Get out the vanilla and put it on the counter so you don't forget it. The vanilla is optional; it is not a traditional 19th century flavor, and the Ritz recipe omits it, but I like it.

Let all the ingredients come to "room temperature." Actually, the butter should be about 63 deg. Fahrenheit, everything else about the same or a little warmer.

Preheat oven to 375 deg Fahrenheit.

Put butter and flour into the bowl of a stand mixer. Beat together at low speed (using the paddle attachment) for about 1 minutes. Scrape the bowl at least once. Add sugar slowly, beat for another minute. Scrape the bowl after the last sugar has been added. Meanwhile, break eggs into a bowl and whisk lightly to break up. Whisk 1 tsp of vanilla into eggs. Increase speed on mixer to medium-fast, slowly pour in eggs. After all eggs are added, beat for three minutes. Again, scrape the bowl at least once to ensure complete mixing. The batter should be completely smooth.

Creaming the flour and butter first creates a finer textured cake. If you want a bigger, more rustic crumb you can cream the sugar and butter first, then add eggs, then the flour last.

Scoop the thick batter into the prepared cake pan. Smooth batter in pan, dishing the batter so that the center is slightly depressed OR if you have Bake Even Strips spread batter evenly and wrap the dampened strips around the pans and fasten.

Place the filled pan in the oven and bake for 20 minutes. After 20 minutes, check the cake. It should bounce back when lightly touched in center, and a toothpick or bamboo skewer inserted into center of cake should come out clean. If the cake is not done, bake another five minutes and check again, and so on. When cake is done, it may or may not have pulled away from sides of pan. (It will do so on cooling).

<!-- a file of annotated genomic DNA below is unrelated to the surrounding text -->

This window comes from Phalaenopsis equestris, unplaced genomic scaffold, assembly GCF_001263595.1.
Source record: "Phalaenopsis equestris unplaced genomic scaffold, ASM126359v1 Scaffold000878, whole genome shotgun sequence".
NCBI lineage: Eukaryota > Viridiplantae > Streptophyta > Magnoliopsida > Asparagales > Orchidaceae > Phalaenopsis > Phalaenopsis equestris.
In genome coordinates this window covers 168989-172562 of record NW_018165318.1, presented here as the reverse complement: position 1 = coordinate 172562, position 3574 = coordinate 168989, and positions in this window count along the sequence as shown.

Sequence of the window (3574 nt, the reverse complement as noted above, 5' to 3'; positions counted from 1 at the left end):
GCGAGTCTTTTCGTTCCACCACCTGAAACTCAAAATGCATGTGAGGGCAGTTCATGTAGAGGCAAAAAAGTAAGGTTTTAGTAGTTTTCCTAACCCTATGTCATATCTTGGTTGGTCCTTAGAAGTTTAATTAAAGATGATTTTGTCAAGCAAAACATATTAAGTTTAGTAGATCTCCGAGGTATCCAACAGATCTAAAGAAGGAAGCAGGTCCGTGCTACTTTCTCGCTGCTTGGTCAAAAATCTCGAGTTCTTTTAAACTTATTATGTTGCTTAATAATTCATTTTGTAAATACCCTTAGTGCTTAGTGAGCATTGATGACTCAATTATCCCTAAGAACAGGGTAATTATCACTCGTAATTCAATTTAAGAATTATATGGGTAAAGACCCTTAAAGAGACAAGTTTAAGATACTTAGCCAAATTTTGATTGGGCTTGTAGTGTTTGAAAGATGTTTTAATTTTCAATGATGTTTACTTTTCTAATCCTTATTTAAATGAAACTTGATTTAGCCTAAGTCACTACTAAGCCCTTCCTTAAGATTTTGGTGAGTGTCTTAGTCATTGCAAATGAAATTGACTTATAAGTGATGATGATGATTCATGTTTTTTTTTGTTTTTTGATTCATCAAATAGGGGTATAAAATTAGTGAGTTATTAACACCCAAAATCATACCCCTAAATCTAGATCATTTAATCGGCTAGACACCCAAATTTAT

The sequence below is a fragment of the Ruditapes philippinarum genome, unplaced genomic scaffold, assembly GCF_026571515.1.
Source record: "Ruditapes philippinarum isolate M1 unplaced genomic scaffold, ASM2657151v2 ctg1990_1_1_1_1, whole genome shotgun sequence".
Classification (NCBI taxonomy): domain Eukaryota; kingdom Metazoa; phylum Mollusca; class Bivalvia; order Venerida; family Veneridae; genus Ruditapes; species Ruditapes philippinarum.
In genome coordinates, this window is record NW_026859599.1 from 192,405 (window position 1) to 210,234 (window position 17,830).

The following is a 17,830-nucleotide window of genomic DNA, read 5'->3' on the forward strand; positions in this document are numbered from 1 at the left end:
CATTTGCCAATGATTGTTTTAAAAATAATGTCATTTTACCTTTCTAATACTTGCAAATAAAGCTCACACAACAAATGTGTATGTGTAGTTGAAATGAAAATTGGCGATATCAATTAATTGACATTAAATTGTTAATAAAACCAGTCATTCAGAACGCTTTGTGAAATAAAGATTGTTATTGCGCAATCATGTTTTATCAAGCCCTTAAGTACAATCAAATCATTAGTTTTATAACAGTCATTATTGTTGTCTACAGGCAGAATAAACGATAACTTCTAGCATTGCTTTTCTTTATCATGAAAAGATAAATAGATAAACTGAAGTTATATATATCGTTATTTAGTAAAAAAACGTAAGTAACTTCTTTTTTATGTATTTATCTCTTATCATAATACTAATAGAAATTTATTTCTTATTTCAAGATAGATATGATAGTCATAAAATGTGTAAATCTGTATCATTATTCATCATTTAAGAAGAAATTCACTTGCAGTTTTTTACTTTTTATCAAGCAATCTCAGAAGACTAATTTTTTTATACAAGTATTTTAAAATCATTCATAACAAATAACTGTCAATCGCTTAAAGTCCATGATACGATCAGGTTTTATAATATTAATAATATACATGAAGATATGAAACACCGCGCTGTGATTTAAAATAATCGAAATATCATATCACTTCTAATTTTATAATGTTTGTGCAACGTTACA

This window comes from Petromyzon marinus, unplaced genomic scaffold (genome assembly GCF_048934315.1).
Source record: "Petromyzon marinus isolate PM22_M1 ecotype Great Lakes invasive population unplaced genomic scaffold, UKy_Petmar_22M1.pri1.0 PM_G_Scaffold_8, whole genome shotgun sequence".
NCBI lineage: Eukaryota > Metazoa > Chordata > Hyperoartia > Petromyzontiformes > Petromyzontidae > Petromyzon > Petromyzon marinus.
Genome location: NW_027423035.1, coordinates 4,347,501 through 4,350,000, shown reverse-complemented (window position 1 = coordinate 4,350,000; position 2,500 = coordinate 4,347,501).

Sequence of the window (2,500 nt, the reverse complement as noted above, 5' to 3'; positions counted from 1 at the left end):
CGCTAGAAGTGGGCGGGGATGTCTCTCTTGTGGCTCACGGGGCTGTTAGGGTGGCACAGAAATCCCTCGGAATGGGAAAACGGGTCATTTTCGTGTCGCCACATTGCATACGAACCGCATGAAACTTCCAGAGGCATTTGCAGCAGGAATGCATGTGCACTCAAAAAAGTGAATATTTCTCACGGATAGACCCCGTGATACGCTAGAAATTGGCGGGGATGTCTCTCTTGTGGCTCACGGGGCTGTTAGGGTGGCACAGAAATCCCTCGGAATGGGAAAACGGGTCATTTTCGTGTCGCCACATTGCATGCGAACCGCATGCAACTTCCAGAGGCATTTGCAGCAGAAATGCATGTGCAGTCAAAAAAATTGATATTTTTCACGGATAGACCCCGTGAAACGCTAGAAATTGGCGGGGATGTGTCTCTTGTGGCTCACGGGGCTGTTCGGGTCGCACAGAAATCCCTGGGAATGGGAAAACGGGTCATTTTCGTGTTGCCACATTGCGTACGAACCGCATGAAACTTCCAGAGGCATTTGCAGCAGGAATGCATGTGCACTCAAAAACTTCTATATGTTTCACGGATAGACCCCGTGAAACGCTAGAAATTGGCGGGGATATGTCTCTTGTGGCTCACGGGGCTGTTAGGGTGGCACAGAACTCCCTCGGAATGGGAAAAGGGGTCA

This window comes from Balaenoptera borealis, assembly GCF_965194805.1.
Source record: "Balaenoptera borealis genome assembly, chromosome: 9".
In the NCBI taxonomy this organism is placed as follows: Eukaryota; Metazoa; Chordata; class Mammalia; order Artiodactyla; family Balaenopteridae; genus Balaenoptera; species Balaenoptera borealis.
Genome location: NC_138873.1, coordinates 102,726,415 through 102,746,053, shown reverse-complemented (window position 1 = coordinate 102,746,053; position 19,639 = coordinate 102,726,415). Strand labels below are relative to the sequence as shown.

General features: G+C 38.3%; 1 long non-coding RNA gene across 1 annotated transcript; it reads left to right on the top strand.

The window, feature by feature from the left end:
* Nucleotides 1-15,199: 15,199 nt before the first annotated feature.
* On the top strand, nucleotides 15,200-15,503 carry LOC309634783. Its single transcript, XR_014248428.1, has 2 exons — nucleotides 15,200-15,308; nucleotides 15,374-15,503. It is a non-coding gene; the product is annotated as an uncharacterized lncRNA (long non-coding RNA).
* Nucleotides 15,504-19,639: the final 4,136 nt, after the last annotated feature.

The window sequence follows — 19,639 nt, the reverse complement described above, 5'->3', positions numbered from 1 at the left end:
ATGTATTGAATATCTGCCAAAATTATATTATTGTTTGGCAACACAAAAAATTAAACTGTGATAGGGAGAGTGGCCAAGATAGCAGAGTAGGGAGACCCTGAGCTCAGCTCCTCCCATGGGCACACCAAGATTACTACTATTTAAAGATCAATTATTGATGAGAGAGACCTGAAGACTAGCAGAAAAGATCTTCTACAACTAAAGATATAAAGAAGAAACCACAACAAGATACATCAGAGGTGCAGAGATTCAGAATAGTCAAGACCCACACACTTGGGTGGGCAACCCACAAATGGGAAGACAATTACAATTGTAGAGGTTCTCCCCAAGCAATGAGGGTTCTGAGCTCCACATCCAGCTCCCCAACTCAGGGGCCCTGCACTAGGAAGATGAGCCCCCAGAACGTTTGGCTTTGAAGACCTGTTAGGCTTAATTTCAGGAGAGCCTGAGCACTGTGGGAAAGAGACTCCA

When the cake is done, remove the pan from oven. After 5 minutes, carefully upturn onto wire rack, then use second wire rack to get cake sitting right side up. Let the cake cool before assembling the Sandwich.

Vanilla Butter cream frosting:

Frosting is optional. The Ritz recipe for the classic Victoria Sandwich is only cake and jam. However, when traveling in Great Britain I find that a Victoria Sandwich invariably includes a layer of butter cream frosting. Although the following frosting is an American style frosting, it closely replicates the taste and texture of frosting in the Victoria Sandwich you are likely to be served in a local tea shop. This frosting is based on a recipe in the April/May 2010 issue of Cook's Country. This frosting recipe also has the dual virtues of being dead easy and dead easy to remember, and it works great on cupcakes. It also scales up well, if you want to make more.

1 stick (1/4 pound) unsalted butter, warmed to about 63 deg Fahrenheit
1 cup confectioners sugar
1/2 tsp vanilla
1 TBS heavy cream
1/8 tsp salt (optional)

Place butter in bowl of stand mixer with paddle attachment. Break up butter at low speed. Add cream and vanilla and increase speed to medium. When smooth, add sugar and salt. Beat for 3 minutes.

To assemble the Victoria Sandwich:

Carefully slice the cooled cake horizontally into two layers. I am a complete wuss and I use an inexpensive wire cake leveling gizmo from Wilton that cuts the cake absolutely flat. You can use a serrated bread knife if you are brave and have a steady hand.

Spread the bottom layer of cake with about 1/3 cup of jam - you can use more or less according to taste. Then spread on the butter cream frosting. Top with the top layer of cake.

If you are feeling fancy, dust the top of the cake with a little confectioner's sugar. You can even use a stencil or doily to make a design. If you are not feeling fancy, don't bother. You may also pass whipped cream when you serve the cake, if you wish. I often serve the cake with whipped cream if I am serving it for dessert, but not when I serve it with tea - but that is just my taste.

Cut cake into wedges and serve. Enjoy.

Woke up this morning and decided to test my own recipe - I had not baked the cake in the 8" pan since switching creaming methods. Cake baked up too light, then collapsed. Not enough structure in the 8" pan. Stay tuned for further updates. (Ran out of butter for testing.)